Do you know what HTTP and HTTPS mean? As similar, as they are, they are not the same. Find out the differences between these two protocols and how to choose the right one.
HTTP and HTTPS are not the same. There are important differences that not everyone knows, and often, we tend to confuse their meaning. In this article, we will explain in detail these two widely used acronyms to understand how they work and to be able to choose which of the two, at the present time, is best for creating a professional and successful website.
HTTP and HTTPS: what are they, and what’s the difference?
HTTP and HTTPS are two variants of the same telecommunication protocol, that is, the rules that define the communication methods between two or more entities. They are widely used when browsing the web using the most popular browsers, such as Google Chrome, Microsoft Edge, and Safari.
The main difference between HTTP (the acronym for HyperText Transfer Protocol ) and HTTPS (whose final s stands for Secure ) lies precisely in the greater security that the latter protocol variant offers compared to the first. In fact, if in the HTTP, the exchange of resources between client and server takes place “in the clear” (i.e., the information that is disseminated can be read by those who decide to interfere without right in the exchange of data), in the HTTPS communication is protected thanks to the use of certain certificates (such as SSL, an acronym for Secure Socket Layer ) which guarantee the following aspects:
- the identity of the data and their confidentiality
- traffic encryption
- the verification of the integrity of the traffic
A further difference between HTTP and HTTPS lies in the use of a different standard port, which is used by the two protocol variants to create communication with the server: in particular, the HTTP protocol uses port 80, while the HTTPS one uses a port to port 443.
The importance of protecting your site with the HTTPS protocol
As of July 2022, using an HTTPS protocol that in turn makes use of encrypted connections has become even more important. Google Chrome, one of the most used search engines in the world, has begun to report to the user as “unsafe” all sites that do not have SSL certificates: the message is flanked by an “i” and a red icon warning. The disappearance of the word “secure” is a warning to use the HTTPS protocol, which has become the standard by definition.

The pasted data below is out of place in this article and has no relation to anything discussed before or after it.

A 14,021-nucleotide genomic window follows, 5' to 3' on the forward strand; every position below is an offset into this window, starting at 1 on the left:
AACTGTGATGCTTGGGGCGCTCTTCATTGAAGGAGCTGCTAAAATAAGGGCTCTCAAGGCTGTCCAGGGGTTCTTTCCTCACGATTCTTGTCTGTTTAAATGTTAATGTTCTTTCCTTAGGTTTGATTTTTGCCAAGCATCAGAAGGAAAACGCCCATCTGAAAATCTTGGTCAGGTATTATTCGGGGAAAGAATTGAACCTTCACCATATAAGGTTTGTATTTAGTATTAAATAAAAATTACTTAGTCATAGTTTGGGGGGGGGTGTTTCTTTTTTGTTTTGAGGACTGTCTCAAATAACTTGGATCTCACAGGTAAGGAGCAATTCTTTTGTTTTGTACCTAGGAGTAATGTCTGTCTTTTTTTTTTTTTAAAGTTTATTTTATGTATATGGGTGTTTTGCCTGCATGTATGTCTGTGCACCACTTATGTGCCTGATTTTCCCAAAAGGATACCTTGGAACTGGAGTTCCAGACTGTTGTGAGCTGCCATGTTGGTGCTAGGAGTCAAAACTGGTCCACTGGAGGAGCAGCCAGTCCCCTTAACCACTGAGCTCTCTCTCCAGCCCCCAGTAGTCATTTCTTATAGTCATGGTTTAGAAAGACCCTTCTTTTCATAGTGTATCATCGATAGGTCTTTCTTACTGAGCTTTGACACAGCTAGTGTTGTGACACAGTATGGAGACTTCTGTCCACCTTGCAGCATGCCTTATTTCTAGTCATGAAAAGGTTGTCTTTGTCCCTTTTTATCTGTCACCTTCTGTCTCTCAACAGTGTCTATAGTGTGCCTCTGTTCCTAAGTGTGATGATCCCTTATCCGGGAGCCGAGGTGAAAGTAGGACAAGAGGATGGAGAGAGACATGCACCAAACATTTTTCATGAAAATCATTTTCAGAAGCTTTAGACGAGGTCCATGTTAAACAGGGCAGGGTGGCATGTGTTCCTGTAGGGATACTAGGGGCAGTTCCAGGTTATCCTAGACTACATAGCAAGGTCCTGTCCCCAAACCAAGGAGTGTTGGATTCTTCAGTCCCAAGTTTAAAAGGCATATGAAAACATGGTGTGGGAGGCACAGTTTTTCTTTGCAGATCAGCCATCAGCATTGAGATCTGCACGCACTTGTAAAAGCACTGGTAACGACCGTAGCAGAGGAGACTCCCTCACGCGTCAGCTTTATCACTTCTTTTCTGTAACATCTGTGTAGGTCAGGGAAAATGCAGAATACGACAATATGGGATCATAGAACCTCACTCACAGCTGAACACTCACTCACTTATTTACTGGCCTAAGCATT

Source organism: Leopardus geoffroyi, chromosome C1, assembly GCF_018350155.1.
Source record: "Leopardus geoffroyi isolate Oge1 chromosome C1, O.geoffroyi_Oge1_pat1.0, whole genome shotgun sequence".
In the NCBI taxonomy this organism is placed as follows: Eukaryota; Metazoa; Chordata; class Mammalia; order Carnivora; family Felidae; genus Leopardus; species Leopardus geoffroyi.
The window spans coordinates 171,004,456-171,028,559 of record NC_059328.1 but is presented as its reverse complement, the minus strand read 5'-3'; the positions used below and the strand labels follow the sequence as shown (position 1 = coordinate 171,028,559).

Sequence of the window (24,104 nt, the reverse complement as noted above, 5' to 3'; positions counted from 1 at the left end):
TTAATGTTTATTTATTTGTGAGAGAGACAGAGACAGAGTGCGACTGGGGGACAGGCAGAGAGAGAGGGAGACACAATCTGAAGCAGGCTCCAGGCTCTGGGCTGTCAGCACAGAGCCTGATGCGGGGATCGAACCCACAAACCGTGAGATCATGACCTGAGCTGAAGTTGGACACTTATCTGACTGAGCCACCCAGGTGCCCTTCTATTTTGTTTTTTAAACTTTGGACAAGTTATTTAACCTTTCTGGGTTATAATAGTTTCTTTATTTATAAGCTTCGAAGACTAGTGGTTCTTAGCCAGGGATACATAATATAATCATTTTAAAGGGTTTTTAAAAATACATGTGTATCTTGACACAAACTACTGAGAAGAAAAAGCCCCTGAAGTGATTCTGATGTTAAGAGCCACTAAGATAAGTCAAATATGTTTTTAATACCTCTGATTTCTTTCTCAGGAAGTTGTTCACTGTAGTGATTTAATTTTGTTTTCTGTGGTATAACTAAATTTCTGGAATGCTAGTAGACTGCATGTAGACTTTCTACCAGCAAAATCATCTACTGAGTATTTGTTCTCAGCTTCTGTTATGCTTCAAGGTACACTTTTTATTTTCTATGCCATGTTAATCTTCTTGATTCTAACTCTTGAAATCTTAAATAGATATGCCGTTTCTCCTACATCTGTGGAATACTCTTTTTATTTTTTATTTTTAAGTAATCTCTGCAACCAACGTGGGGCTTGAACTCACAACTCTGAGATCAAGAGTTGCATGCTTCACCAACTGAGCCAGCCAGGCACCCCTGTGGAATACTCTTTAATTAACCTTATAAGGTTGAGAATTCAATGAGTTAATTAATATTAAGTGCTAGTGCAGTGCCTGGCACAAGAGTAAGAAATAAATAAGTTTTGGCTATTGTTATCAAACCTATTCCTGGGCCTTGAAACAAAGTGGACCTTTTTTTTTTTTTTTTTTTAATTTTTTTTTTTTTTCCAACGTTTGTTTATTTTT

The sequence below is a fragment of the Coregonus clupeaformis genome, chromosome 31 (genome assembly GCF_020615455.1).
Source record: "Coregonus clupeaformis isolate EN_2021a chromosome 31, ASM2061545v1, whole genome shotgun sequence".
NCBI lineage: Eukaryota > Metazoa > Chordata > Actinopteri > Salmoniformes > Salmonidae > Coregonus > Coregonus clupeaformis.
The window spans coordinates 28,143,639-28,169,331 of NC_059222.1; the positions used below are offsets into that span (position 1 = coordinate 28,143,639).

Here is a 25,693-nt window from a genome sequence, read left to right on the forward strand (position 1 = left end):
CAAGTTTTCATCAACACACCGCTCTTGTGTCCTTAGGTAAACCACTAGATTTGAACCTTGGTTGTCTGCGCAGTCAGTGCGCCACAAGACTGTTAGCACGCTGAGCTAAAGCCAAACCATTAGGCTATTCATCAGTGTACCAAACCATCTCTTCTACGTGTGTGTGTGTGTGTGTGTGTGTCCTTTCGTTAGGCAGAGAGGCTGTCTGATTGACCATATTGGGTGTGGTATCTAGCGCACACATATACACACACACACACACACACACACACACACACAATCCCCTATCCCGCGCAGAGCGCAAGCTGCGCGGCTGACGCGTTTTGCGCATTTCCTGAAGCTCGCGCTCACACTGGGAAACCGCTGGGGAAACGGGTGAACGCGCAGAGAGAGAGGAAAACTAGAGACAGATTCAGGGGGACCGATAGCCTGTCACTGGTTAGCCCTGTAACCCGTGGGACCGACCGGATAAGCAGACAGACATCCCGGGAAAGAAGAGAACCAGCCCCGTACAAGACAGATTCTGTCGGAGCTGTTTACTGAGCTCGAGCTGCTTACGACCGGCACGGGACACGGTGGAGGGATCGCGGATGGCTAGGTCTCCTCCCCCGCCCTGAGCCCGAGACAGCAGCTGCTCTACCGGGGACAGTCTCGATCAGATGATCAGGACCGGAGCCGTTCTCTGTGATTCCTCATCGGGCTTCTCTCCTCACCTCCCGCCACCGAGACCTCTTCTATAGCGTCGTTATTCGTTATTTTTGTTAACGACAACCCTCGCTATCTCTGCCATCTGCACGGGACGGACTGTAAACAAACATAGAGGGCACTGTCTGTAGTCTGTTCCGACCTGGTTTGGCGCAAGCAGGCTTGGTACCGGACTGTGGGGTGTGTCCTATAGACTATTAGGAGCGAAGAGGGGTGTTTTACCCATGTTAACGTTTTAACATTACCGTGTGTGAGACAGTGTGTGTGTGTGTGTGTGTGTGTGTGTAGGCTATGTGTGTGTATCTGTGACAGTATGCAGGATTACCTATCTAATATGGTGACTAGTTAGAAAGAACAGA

Furthermore, Google has decided to include the HTTPS protocol among the search engine ranking factors: this means that, with the same authority and value, resources that use the HTTPS protocol will rank better than those that do not.
Where to buy the SSL certificate?
So far, we have understood that the HTTPS protocol, together with the SSL certificate, is the most important standard to use when planning to create a professional website. While it is quite common, many users are confused by the excessive presence of SSL certificate providers. In particular, many are undecided whether to buy a free or paid SSL certificate.
“Let’s Encrypt” SSL certificates are free and are provided by a non-profit guarantor authority: they are excellent for e-commerce and other commercial portals where cash transactions are envisaged. However, these certificates do not provide complete protection, as they can only protect the user: there is no validation (simply the green lock next to the site URL), and there are no domain ownership checks by the developer activating the certificate.
The paid SSL certificate (Commercial Certificate) is absolutely the most recommended. The authentication takes place with the validation of the domain, verifying that the owner is a private individual or of the company that registered it. In addition, a paid certificate offers an additional guarantee in the event of a personal data breach (starting at a minimum of $ 10,000).
Additionally, an SSL certificate issued by a trusted guarantor has been proven to improve visitor trust as well as conversion rates dramatically.
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